Widgets Magazine

OPINIONS

The ways we punish and why they matter

In early 2015, The New York Times Magazine ran a story about a woman named Justine Sacco. It detailed how her life was essentially destroyed after sending out an at-best-offensive, at-worst-blatantly-racist tweet about how she hoped she wouldn’t get AIDS during her trip to South Africa. The tweet ended with the addendum: “Just kidding. I’m white!”

In a matter of 12 hours, the tweet had gone viral, in the worst of ways. Sacco was fired from her job and publicly humiliated on Twitter. The story horrified me — there was something terrifying about the way in which a mass of people can come together and enact such complete and ultimate punishment.

It’s been almost four years since I read that story, but I still think about it all the time. I’ve come to realize that the thing that frightened me so much about the mode of punishment that Sacco went through is that it was ultimately pointless. If the goal of getting Sacco fired and ruining her life was to take steps towards dismantling the anti-black state in South Africa and around the world, I think we can say with relative confidence that that has not happened in any real sense. Most people probably don’t even remember who Justine Sacco is. This distinctive formula of social justice — punitive collective shaming — does little more than make those carrying out the punishment feel good about themselves.

But even as Sacco’s story fades from our consciousness, the vehicles and motives we use to punish people like Justine Sacco very much remain, both on the political left and right.

In the past couple of weeks, I’ve noticed this impulse towards punishment for its own sake in a rather strange place: Fox News. Namely, how their news shows ran almost nonstop coverage of the breaking story of Harvey Weinstein’s sexual assaults.

This coverage was bizarre to me, considering that most pundits on Fox News vocally support a man who once bragged about grabbing women by their genitalia and that Fox renewed Bill O’Reilly’s contract right after he settled his sexual harassment claims. And yet, for weeks, they ran story after story on Weinstein.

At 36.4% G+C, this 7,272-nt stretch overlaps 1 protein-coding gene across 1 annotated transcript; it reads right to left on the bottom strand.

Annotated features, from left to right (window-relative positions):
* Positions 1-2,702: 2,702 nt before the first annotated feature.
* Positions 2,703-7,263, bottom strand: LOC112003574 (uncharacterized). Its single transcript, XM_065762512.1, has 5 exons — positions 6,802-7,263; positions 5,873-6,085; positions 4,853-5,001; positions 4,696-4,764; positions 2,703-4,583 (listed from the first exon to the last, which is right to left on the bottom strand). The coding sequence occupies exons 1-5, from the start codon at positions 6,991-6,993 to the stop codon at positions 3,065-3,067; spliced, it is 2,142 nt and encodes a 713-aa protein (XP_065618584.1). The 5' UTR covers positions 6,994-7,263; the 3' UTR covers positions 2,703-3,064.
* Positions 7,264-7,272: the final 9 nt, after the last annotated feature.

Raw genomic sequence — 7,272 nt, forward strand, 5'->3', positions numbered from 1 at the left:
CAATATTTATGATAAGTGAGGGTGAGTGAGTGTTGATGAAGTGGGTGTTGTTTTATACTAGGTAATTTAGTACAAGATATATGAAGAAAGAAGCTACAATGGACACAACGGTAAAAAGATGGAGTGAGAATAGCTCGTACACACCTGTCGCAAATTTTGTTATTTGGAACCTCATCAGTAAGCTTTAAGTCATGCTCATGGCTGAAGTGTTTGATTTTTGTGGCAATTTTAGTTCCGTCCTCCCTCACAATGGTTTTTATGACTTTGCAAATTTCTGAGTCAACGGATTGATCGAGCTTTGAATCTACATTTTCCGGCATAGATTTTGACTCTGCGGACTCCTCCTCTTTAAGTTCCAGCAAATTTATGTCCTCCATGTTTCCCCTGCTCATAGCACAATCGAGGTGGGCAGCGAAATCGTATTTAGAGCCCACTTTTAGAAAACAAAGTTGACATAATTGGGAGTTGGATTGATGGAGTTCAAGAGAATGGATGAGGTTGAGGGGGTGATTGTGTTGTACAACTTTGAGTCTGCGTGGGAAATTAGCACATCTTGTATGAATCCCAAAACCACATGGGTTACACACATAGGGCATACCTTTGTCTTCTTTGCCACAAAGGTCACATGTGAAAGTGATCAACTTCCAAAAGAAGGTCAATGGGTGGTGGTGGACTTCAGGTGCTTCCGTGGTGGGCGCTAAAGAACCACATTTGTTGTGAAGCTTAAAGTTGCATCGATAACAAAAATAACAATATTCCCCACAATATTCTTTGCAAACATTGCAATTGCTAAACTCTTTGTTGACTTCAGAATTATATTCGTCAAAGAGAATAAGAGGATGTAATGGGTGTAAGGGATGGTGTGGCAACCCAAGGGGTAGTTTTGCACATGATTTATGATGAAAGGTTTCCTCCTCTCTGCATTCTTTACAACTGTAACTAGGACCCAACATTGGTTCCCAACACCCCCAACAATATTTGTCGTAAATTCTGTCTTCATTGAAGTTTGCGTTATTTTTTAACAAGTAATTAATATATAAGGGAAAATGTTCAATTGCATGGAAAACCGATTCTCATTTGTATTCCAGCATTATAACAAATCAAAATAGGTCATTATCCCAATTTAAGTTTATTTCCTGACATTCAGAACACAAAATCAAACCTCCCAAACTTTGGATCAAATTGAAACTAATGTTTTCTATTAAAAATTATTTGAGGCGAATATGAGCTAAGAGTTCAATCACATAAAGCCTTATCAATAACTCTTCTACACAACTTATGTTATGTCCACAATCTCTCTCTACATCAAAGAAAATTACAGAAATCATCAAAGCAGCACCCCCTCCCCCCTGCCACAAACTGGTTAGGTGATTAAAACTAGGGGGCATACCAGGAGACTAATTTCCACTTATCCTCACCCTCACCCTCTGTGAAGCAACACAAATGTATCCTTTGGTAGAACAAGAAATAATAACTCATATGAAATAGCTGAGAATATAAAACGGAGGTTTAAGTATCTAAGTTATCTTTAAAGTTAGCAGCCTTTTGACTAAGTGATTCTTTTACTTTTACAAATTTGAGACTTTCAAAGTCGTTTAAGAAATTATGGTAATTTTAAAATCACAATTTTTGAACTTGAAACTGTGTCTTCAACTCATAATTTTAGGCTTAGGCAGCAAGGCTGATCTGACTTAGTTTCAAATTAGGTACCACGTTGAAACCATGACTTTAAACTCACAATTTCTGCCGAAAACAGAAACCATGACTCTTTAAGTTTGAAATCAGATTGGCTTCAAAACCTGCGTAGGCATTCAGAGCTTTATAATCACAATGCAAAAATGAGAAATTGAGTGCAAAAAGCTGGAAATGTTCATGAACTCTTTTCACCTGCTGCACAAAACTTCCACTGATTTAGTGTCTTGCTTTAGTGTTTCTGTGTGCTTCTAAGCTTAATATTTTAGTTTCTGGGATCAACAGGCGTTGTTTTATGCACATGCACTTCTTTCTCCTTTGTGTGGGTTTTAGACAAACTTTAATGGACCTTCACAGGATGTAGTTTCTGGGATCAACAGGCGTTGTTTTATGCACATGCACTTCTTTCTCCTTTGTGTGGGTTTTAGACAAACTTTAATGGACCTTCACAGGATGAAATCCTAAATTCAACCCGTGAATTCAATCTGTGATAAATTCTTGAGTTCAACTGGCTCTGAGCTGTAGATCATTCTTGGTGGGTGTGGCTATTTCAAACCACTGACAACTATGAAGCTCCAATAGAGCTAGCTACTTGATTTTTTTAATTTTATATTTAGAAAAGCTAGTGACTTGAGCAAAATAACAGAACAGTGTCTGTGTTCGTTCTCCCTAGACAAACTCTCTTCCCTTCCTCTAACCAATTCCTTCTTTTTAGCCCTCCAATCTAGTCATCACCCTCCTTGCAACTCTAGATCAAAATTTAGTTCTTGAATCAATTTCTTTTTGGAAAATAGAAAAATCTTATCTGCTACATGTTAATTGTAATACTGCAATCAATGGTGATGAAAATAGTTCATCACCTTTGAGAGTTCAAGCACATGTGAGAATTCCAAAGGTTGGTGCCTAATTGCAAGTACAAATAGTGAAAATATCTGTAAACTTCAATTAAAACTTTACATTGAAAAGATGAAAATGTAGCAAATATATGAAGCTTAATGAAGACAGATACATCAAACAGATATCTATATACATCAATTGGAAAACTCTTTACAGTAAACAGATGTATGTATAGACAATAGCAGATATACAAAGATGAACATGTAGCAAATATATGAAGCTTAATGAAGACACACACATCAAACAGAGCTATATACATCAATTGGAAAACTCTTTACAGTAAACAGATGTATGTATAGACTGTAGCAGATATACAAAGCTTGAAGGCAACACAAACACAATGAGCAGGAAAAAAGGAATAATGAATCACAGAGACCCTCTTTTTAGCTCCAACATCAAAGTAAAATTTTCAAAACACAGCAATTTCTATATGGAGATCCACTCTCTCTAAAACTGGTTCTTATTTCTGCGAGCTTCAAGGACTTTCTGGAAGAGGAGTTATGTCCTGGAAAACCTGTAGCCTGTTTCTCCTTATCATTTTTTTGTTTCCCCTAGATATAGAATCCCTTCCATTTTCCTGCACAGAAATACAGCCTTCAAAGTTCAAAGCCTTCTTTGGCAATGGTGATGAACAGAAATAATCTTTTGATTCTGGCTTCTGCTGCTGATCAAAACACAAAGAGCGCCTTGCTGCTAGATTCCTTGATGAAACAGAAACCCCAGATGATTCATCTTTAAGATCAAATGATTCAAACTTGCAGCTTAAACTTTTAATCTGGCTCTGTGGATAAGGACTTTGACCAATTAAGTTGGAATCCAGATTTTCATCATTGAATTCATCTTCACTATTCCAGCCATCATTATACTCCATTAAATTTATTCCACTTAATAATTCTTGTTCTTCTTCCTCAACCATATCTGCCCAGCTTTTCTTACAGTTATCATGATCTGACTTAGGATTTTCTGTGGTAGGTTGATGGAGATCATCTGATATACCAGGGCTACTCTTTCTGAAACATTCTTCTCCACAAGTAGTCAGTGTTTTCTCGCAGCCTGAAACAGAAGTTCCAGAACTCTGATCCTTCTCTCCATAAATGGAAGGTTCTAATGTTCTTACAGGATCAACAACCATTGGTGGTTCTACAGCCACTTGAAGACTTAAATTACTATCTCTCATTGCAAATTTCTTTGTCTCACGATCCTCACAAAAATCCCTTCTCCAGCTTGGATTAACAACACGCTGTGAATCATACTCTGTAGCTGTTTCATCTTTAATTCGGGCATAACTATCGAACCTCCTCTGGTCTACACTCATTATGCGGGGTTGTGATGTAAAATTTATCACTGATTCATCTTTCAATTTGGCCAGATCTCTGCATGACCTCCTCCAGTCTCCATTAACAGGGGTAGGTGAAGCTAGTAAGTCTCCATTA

This punishment of Weinstein had nothing to do with trying to alleviate any of the real pain that Weinstein inflicted on the women he abused. It didn’t even have anything to do with bringing attention to the brutal fact that in our world, women’s bodies are consistently violated, in public and in private. No, Fox decided to focus on how the revelations on Weinstein were proof of a “Hollywood Swamp” run by corrupt, immoral liberals, headed by (of course) Hillary Clinton and Barack Obama.

In Fox’s handling of this story, there are faint traces of Justine Sacco’s case — people coming together to punish for self-serving reasons. Contrast Fox News’ take on Harvey Weinstein to the #MeToo campaign, which brought together thousands of women and started truly meaningful discussions about sexual assault in our society. The #MeToo campaign was, perhaps, an implicit punishing of Weinstein, but in a much larger sense, it was a championing of voices that are not usually heard. In this sense, it was not so much punitive as it was reformative, a radical rethinking of the way in which we discuss sexual assault and the people who we think that it happens to. Whereas Fox News’ punishment of Weinstein was self-serving and mostly useless for bringing about actual change, the #MeToo campaign was inspiring and empowering.

There’s an implicit question running through the undercurrent of all these stories: What, exactly, is the point of our modes of punishment?  When we flame people on Twitter for a hurtful microaggression, do we actually care about them learning about how their voice contributes to structures of oppression and helping to dismantle those structures, or do we want the world to know that we are some brand of “woke” that’s in right now? When we take public figures and tear them down, bit by bit, are we doing it because we actually care about the crimes they committed, and how those crimes affected the victims, or because we are trying to make some larger point about systems that we dislike?

We should not punish simply because we can. We should not punish for the sole purpose of feeling good about ourselves. We should punish to rehabilitate.

 

Contact Adesuwa Agbonile at adesuwaa ‘at’ stanford.edu.